Georgia requests US justice department probe into killing of black jogger
The Georgia state attorney general on Sunday asked the US Department of Justice to investigate the handling of an unarmed black jogger's killing, which sparked outrage across the country.
Ahmaud Arbery, 25, was killed on February 23 as he ran on a sunny day in a residential neighbourhood in the town of Brunswick. Two white men were arrested for his shooting just last week.
"I have formally requested US DOJ (@SDGAnews) to conduct an investigation into the handling of the case," Georgia Attorney General Chris Carr tweeted, linking to an official statement.
In the statement, Carr said his office is "committed to a complete and transparent review of how the Ahmaud Arbery case was handled from the outset."
"The family, the community and the state of Georgia deserve answers," Carr said in the statement.
According to the statement, the request "includes, but is not limited to, investigation of the communications and discussions by and between" the district attorneys' offices for the Brunswick judicial circuit and the Waycross judicial circuit – both were involved in the original case.
I will be looking into how the #AhmaudArbery case was handled from the outset.— GA AG Chris Carr (@Georgia_AG) May 9, 2020
The family, the community and the state of Georgia deserve answers. We need to know exactly what happened, and we will be working to find those answers.
Arbery's case gained national notoriety last week with the release of a 28-second cell phone video that captured the shooting.
In the footage, Arbery is seen running down a residential street and approaching a white pickup truck stopped in the right lane with a man standing in the back.
As Arbery is seen trying to get around the vehicle, he is confronted by a second man holding a shotgun. An altercation between the two ensues and the firing of three shots can be heard.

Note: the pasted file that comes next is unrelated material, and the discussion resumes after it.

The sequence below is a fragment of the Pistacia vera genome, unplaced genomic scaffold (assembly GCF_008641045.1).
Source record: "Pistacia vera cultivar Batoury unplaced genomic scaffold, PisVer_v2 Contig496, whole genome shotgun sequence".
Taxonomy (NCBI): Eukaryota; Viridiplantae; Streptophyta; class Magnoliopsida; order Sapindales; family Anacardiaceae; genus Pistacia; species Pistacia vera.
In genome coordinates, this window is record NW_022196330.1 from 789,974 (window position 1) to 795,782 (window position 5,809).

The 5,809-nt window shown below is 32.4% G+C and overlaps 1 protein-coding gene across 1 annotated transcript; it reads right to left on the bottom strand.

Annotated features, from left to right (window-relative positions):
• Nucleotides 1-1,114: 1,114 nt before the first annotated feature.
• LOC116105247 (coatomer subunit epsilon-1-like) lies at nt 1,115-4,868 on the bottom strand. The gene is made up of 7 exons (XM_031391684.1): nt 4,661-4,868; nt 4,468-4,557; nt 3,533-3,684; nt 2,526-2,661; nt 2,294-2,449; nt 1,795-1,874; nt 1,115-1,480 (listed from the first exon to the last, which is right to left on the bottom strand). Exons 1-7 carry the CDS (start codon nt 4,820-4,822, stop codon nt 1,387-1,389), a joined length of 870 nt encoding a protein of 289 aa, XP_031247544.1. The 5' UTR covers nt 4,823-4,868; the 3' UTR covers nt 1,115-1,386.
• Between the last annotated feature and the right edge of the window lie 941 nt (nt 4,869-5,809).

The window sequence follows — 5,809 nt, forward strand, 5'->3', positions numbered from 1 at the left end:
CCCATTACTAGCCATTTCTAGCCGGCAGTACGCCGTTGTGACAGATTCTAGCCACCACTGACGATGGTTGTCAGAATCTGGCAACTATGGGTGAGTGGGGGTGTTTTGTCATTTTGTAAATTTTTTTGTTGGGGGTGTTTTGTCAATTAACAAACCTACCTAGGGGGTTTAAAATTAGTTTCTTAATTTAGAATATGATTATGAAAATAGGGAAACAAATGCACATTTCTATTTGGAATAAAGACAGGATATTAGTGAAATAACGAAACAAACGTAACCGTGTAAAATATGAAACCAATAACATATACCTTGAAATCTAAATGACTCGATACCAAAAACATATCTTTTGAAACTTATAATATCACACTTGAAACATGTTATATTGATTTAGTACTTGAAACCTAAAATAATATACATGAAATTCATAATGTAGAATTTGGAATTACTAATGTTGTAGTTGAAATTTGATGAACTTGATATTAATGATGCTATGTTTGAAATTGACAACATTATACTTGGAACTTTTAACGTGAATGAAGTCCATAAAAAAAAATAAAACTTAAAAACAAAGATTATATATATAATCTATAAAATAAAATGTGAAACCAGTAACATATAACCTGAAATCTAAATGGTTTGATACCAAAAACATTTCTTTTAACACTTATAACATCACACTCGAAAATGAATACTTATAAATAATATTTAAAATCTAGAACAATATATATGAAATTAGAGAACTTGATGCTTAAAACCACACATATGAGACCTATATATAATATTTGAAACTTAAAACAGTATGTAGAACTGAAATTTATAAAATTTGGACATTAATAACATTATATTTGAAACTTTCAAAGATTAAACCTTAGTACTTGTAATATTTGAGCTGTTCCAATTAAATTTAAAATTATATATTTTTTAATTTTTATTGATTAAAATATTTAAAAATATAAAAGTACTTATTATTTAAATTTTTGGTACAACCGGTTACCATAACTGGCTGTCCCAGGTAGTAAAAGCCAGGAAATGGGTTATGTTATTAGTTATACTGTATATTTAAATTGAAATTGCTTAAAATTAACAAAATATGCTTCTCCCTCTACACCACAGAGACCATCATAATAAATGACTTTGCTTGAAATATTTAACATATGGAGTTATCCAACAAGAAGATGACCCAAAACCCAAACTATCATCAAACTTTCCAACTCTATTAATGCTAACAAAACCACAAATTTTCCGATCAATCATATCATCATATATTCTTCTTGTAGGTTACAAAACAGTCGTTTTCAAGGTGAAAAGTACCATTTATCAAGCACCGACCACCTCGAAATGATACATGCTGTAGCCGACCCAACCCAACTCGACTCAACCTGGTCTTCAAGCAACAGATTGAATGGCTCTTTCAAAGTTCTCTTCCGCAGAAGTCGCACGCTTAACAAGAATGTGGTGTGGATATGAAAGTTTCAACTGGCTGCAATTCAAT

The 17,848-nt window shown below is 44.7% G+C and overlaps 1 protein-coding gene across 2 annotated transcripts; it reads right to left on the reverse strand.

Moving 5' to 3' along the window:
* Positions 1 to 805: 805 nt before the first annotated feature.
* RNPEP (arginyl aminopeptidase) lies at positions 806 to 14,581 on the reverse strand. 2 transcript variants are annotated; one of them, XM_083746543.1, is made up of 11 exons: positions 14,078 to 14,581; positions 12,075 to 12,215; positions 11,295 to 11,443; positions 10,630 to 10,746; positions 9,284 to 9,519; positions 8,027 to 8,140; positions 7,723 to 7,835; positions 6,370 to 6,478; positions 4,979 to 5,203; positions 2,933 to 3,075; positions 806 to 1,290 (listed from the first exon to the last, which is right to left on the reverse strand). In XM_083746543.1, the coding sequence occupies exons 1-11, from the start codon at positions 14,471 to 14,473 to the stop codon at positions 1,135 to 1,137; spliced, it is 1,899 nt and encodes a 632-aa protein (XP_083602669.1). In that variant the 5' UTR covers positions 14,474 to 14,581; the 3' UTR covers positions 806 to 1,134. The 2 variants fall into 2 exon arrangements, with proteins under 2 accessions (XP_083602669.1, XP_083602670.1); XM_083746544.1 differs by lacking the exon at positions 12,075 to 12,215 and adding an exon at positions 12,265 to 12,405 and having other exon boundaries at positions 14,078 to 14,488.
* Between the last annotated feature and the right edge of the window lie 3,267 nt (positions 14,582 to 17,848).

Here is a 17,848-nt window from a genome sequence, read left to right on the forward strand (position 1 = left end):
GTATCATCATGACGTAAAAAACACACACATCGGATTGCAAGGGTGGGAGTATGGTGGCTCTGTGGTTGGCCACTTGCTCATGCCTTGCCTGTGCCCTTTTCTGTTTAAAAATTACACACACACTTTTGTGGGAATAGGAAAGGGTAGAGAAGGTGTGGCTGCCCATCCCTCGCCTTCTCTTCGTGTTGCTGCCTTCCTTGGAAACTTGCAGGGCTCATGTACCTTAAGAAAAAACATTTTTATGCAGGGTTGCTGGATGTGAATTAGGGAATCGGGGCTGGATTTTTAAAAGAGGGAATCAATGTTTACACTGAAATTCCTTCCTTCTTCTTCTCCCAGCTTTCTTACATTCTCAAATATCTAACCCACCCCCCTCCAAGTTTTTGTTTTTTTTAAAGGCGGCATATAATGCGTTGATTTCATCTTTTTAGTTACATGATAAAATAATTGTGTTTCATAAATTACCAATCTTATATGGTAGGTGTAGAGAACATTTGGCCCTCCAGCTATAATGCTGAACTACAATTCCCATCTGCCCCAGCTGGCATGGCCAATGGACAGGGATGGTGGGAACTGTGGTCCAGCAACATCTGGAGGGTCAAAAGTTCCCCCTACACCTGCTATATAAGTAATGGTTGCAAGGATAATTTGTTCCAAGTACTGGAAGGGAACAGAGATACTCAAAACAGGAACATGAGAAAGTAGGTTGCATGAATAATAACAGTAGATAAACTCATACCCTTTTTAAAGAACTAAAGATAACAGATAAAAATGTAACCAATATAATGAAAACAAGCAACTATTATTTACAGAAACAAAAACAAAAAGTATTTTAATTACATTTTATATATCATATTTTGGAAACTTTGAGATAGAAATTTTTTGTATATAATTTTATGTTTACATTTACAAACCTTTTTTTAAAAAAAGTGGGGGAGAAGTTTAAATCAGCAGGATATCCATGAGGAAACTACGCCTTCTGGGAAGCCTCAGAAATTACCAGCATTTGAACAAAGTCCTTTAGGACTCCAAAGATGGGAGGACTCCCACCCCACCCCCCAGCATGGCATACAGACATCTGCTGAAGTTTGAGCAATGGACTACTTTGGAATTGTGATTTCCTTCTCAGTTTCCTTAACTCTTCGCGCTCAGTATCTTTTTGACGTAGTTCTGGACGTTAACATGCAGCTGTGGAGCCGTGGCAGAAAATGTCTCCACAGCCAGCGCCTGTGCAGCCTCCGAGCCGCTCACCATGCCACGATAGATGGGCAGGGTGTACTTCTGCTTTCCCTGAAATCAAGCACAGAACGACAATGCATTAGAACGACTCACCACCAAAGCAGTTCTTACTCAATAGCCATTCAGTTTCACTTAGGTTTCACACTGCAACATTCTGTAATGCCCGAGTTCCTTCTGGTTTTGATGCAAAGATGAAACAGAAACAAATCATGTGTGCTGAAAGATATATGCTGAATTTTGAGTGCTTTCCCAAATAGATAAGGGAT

The two white men were identified by police as Travis McMichael, 34, and his father Gregory McMichael, 64, who both live in Brunswick. They were arrested on Thursday and charged with murder and aggravated assault.
According to the February police report, Gregory McMichael told officers he thought Arbery was a suspect in a series of area burglaries and that he had seen the young black man "hauling ass" down the street.
McMichael said he went inside and got his .357 Magnum while his son grabbed a shotgun. When they finally caught up with Arbery and Travis McMichael got out of the truck with the shotgun, Arbery began to "violently attack" him, the father said, according to the police report.
The father said he saw his son shoot Arbery and Arbery fall to the ground.
The footage of the shooting sent shockwaves across the United States and prompted a number of celebrities to call for action, including basketball star LeBron James and actress Zoe Kravitz.
Some people drew parallels between this case and the shooting death of another unarmed young black man, Trayvon Martin, by a neighbourhood guard in Florida in 2012.
On Friday, GBI director Vic Reynolds told a news conference that "there is more than sufficient probable cause" to charge the McMichaels with murder but did not explain why it took 74 days for the suspects to be detained.
He added that the investigation was ongoing and there could be more arrests.
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